"Listen and I'll tell you a story of long kept secrets, sexual scandal, and murder... It's the story of my life." Academy Award winner Jeremy Irons (Reversal of Fortune, The Lion King) delivers a brilliant performance in t... more »his powerful and provocative story as history teacher Tom Crick, who inspires his students to embrace the past and discover the marvels and mysteries of life. Through a series of extraordinary stories, he takes them on an unforgettable journey into the past that changes their lives forever. However, one student (Ethan Hawke, Training Day, Dead Poets Society) proves to be more of a challenge, leading to revelations in which the past's haunting grip on the teacher's life threatens to consume all around him. Featuring an incredible supporting cast including Sinead Cusack (V for Vendetta), Lena Headey (Possession), David Morrissey (Girl with a Pearl Earring), John Heard (Cutter's Way), Pete Postlethwaite (The Usual Suspects), Cara Buono (Gladiator), Ross McCall (Band of Brothers), and Maggie Gyllenhaal (Secretary). SPECIAL FEATURES:New Digital Widescreen Transfer, New Audio Commentary with Director Stephen Gyllenhaal, New Interview with Composer Carter Burwell and Theatrical Trailer.« less
Jens Haetty | Burlington, VT United States | 02/23/2001
(5 out of 5 stars)
"It is one of those rare moments in life, when you go to a movie theatre, and just purchase a ticket for the next-best movie, not knowing (or caring) what it is about. In one particular case, this was "Waterland", and the money felt well-spent. The original novel the film is based on is set in England. Incomprehensible as it may seem to some to change the setting to a place in the USA for those parts that describe the adult life of that frustrated and unhappy history teacher, it gives the story added depth. The angle from which the movie develops the plot (a teacher, exiled in the US if you will, is challenged from all sides to defend the value of history) is compelling since it unravels most beautifully and emotionally the teacher's own involvement with it. I do not want to give away what the story twists are, go into the film as I did. But the way the movie uses two different time lines to tell the whole story, and interweaves them artfully, is brillant. Jeremy Irons (I actually did not know him at the time, believe it or not) is most fitting as the main character. Ethan Hawke, well I guess they had to pick somebode to play a rebellious pupil, is not bad, but his performance does not contol the movie. Sinead Cusack, on the other hand, plays so convincingly the part of the teacher's wife, still hunted by the common past, that this role is sort of stuck to her in my view."
A beautiful underrated film
prettyclouds26 | el paso, texas United States | 12/21/2000
(5 out of 5 stars)
"i wonder why this movie hasn't had the appreciation i think it deserves. it is beautifully shot and has a devastating story of guilt, love, redemption and a couple other underlying themes that i'm sure i forgot. oh my god, and i'm telling you the ending will send your eyes to niagra falls. totally satisfies my depressed movie jones. love this!"
Quiet Perfection From Jeremy Irons
Natasha Conn | Las Cruces, NM USA | 12/05/2005
(4 out of 5 stars)
"I found this movie on IFC late last night and remembered the lasting effects it had on me when it first came out. Irons plays a Pittsburgh history teacher who escapes his crumbling marriage by weaving tales of his family history into his school lessons, he and the students literally walking into WWI veteran hospitals and his childhood home of the English Fens. Irons brings a fragile power to the professor knowing his day his done, his final speech to the school, accompanied by the somber score, incredibly moving. His real life wife Sinead Cusack plays his spouse, ravaged by some dark secret. Though she overdoes the wailing a bit, only Dick Cheney could be unmoved by the closing scenes. See it if only for Irons' gulping smoke rings scene in the bar with Ethan Hawke - the great tortured actor of our era, in one of his best."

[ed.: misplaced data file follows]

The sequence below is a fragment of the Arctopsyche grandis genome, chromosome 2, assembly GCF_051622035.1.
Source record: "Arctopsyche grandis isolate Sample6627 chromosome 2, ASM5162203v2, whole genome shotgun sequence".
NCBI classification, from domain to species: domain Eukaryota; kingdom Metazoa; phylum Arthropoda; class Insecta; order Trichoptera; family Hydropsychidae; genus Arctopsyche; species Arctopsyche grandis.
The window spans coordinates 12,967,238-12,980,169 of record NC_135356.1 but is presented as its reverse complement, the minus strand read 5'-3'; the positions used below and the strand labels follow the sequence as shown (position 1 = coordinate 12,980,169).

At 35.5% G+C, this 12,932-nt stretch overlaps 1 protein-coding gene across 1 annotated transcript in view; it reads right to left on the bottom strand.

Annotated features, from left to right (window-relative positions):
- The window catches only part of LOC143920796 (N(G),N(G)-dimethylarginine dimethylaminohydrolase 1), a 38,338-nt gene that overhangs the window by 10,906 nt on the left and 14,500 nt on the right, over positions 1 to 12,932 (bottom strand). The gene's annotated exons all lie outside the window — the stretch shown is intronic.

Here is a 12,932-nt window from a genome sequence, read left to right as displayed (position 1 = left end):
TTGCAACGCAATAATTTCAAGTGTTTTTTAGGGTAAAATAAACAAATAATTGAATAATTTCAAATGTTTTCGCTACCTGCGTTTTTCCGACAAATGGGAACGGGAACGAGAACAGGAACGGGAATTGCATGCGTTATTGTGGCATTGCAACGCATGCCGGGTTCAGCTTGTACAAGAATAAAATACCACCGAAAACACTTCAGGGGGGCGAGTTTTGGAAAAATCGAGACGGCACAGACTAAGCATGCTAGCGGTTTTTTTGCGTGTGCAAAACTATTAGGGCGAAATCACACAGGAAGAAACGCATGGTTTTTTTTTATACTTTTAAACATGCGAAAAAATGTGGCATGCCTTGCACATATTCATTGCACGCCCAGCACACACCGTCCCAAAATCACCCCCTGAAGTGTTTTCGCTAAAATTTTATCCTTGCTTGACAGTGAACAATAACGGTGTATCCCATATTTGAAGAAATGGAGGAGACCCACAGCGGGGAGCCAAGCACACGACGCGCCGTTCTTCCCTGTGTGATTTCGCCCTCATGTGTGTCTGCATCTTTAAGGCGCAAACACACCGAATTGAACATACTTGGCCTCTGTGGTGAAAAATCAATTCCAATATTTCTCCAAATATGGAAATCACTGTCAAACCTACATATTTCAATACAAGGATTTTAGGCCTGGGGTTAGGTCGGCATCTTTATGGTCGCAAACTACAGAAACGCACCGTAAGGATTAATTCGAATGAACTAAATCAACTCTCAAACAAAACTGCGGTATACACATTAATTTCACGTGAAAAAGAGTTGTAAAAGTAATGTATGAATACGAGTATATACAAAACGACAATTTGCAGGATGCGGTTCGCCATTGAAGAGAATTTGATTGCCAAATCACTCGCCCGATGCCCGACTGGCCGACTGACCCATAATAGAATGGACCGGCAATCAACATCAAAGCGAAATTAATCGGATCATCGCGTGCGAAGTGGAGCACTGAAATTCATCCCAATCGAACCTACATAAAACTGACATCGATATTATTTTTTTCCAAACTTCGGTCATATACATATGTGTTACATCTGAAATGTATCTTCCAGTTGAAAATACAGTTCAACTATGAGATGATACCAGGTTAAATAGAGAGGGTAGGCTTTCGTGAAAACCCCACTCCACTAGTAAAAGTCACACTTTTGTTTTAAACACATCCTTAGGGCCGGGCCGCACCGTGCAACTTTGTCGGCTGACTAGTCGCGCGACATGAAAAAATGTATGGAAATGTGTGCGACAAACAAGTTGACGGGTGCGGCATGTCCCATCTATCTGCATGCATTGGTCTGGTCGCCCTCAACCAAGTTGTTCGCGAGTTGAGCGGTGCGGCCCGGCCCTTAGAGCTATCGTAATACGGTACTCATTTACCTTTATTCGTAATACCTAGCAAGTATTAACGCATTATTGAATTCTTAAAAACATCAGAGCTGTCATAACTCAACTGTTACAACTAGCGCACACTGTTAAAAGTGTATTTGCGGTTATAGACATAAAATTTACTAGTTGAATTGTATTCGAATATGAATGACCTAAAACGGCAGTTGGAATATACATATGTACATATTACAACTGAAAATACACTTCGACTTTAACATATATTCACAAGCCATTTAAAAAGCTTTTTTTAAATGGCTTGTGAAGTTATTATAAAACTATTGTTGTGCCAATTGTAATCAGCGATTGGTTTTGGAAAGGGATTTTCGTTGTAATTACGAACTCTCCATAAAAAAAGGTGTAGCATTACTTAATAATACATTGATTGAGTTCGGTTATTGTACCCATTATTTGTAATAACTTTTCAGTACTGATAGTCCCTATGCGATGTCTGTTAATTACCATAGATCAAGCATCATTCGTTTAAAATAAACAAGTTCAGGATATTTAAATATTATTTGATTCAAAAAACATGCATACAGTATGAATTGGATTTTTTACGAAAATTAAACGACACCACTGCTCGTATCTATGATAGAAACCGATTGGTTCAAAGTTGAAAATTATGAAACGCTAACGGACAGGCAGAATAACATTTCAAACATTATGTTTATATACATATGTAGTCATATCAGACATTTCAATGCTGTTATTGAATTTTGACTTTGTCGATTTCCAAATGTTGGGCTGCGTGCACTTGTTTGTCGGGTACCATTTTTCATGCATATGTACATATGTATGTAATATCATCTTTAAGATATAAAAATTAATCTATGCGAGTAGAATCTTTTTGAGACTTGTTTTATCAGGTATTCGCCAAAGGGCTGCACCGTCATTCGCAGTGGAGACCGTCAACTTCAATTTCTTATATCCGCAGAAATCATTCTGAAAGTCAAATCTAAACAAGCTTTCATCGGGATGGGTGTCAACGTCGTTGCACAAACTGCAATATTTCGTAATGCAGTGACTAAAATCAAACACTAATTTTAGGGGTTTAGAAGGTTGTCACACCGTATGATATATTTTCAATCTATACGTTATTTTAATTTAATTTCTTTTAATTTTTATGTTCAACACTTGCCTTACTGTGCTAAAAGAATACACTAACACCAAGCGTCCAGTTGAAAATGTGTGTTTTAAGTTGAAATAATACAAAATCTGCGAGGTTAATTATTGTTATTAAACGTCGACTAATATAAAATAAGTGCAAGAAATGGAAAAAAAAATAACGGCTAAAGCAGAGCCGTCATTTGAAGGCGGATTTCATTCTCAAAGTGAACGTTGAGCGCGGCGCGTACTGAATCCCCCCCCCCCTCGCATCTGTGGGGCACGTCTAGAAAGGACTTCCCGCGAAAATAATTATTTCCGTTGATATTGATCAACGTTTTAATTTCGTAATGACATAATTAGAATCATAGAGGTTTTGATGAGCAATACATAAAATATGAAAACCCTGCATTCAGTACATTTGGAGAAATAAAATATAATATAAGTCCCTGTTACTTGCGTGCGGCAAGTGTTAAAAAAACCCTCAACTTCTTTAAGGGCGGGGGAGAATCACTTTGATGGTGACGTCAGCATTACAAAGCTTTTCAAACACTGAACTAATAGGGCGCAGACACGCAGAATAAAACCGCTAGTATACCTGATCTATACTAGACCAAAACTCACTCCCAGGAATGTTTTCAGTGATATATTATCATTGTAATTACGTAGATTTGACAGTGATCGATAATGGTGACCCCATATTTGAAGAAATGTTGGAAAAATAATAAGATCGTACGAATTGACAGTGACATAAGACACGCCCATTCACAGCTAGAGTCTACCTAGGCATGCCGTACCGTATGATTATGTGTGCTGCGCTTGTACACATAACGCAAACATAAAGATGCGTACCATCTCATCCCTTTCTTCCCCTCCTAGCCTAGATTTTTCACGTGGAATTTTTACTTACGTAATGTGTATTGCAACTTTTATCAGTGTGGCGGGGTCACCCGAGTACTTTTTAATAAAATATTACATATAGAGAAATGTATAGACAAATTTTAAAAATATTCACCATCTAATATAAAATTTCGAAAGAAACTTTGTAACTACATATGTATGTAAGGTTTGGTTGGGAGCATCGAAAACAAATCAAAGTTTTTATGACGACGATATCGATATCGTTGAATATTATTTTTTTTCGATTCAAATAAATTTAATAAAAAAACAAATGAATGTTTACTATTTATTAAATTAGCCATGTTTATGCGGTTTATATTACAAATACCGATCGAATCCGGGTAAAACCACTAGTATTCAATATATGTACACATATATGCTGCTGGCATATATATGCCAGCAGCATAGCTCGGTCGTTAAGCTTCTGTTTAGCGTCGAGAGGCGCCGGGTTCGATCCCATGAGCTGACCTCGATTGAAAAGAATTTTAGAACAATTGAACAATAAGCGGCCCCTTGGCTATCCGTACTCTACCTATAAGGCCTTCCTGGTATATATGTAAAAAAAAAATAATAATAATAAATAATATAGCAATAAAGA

Intensely emotional story of a couple facing their past.
Natasha Conn | 12/05/1998
(5 out of 5 stars)
"My father and I saw this moview together many years ago and we came out stunned. While my father found it depressing, I insist it is not. The story is wrenching but worthwile for the expansive sense of unity and catharthis at the end. The story deals with the tragic consequences of alcoholism, incest, lack of sex-ed, pre-marital sex and illegal/unsafe abortions. Heavy, but an incredible movie."
Even better than I remembered.
Natasha Conn | 08/24/1999
(5 out of 5 stars)
"I saw the film before I read the book, which I loved, along with every other book by Graham Swift. My initial impression of the film, seen in the cinema, was good enough to want to read the book but I wasn't overwhelmed by either the narrative or the cinematic style. However, I recently bought the DVD version (released in Hong Kong) and this time was bowled over by how good Jeremy Irons was (by far his best performance), how faithful the film was to the spirit of the book and just how well the director's style had represented it. I was also far more overwhelmed than I was originally by the painful but, I thought, positive and optimistic ending, which had me in tears. That could be because I'd experienced similar pains and accommodations since first seeing the film, but I also think that like so many fine things "Waterland" has improved with age. If you enjoyed "Waterland" then get hold of Swift's "Ever After" and "Closing Time" (which I understand is about to be filmed). You won't be disappointed."